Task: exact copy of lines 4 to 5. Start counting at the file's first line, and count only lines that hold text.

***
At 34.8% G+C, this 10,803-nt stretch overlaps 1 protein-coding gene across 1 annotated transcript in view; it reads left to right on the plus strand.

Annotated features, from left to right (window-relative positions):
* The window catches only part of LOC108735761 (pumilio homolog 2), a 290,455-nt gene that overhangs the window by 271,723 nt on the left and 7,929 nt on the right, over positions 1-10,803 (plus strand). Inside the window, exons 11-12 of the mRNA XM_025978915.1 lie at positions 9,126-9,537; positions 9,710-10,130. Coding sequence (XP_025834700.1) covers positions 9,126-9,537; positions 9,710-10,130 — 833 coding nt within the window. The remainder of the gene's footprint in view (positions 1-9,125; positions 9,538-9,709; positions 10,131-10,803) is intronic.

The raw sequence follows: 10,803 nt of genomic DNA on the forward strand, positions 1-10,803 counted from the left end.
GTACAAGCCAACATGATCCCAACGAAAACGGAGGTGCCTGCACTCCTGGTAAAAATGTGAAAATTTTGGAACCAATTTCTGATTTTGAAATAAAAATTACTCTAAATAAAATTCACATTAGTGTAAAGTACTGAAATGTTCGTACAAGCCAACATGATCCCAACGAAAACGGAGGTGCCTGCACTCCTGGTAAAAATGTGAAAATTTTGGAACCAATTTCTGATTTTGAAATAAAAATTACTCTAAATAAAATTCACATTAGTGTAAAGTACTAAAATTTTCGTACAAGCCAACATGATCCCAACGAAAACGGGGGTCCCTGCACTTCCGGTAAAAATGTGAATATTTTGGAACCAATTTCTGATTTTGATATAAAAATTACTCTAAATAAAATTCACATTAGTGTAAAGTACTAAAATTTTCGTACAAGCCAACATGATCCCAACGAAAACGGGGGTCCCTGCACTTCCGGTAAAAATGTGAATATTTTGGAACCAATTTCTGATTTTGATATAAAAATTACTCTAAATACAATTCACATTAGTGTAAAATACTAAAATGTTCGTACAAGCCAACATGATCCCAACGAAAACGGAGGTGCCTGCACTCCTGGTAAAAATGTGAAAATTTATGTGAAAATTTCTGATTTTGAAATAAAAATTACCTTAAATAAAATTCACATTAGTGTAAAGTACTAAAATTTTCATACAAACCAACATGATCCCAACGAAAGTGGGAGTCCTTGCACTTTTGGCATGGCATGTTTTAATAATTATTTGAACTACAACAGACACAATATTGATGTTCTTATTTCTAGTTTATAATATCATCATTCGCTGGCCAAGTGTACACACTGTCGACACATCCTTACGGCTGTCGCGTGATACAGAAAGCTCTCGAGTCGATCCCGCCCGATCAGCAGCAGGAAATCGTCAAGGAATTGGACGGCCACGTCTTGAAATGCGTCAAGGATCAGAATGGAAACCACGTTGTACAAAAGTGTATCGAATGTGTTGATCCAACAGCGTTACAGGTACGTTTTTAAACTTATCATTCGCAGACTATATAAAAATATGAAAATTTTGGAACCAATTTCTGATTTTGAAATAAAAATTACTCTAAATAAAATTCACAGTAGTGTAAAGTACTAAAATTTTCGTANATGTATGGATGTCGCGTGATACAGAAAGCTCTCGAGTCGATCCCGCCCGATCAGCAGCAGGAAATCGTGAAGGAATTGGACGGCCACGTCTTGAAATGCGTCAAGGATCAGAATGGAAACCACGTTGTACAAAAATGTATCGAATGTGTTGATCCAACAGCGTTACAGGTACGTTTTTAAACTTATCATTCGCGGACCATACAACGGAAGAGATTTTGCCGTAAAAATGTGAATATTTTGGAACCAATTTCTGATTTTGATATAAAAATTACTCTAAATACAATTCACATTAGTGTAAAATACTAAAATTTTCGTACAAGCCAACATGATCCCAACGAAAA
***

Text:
The raw sequence follows: 10,803 nt of genomic DNA on the forward strand, positions 1-10,803 counted from the left end.
GTACAAGCCAACATGATCCCAACGAAAACGGAGGTGCCTGCACTCCTGGTAAAAATGTGAAAATTTTGGAACCAATTTCTGATTTTGAAATAAAAATTACTCTAAATAAAATTCACATTAGTGTAAAGTACTGAAATGTTCGTACAAGCCAACATGATCCCAACGAAAACGGAGGTGCCTGCACTCCTGGTAAAAATGTGAAAATTTTGGAACCAATTTCTGATTTTGAAATAAAAATTACTCTAAATAAAATTCACATTAGTGTAAAGTACTAAAATTTTCGTACAAGCCAACATGATCCCAACGAAAACGGGGGTCCCTGCACTTCCGGTAAAAATGTGAATATTTTGGAACCAATTTCTGATTTTGATATAAAAATTACTCTAAATAAAATTCACATTAGTGTAAAGTACTAAAATTTTCGTACAAGCCAACATGATCCCAACGAAAACGGGGGTCCCTGCACTTCCGGTAAAAATGTGAATATTTTGGAACCAATTTCTGATTTTGATATAAAAATTACTCTAAATACAATTCACATTAGTGTAAAATACTAAAATGTTCGTACAAGCCAACATGATCCCAACGAAAACGGAGGTGCCTGCACTCCTGGTAAAAATGTGAAAATTTATGTGAAAATTTCTGATTTTGAAATAAAAATTACCTTAAATAAAATTCACATTAGTGTAAAGTACTAAAATTTTCATACAAACCAACATGATCCCAACGAAAGTGGGAGTCCTTGCACTTTTGGCATGGCATGTTTTAATAATTATTTGAACTACAACAGACACAATATTGATGTTCTTATTTCTAGTTTATAATATCATCATTCGCTGGCCAAGTGTACACACTGTCGACACATCCTTACGGCTGTCGCGTGATACAGAAAGCTCTCGAGTCGATCCCGCCCGATCAGCAGCAGGAAATCGTCAAGGAATTGGACGGCCACGTCTTGAAATGCGTCAAGGATCAGAATGGAAACCACGTTGTACAAAAGTGTATCGAATGTGTTGATCCAACAGCGTTACAGGTACGTTTTTAAACTTATCATTCGCAGACTATATAAAAATATGAAAATTTTGGAACCAATTTCTGATTTTGAAATAAAAATTACTCTAAATAAAATTCACAGTAGTGTAAAGTACTAAAATTTTCGTANATGTATGGATGTCGCGTGATACAGAAAGCTCTCGAGTCGATCCCGCCCGATCAGCAGCAGGAAATCGTGAAGGAATTGGACGGCCACGTCTTGAAATGCGTCAAGGATCAGAATGGAAACCACGTTGTACAAAAATGTATCGAATGTGTTGATCCAACAGCGTTACAGGTACGTTTTTAAACTTATCATTCGCGGACCATACAACGGAAGAGATTTTGCCGTAAAAATGTGAATATTTTGGAACCAATTTCTGATTTTGATATAAAAATTACTCTAAATACAATTCACATTAGTGTAAAATACTAAAATTTTCGTACAAGCCAACATGATCCCAACGAAAA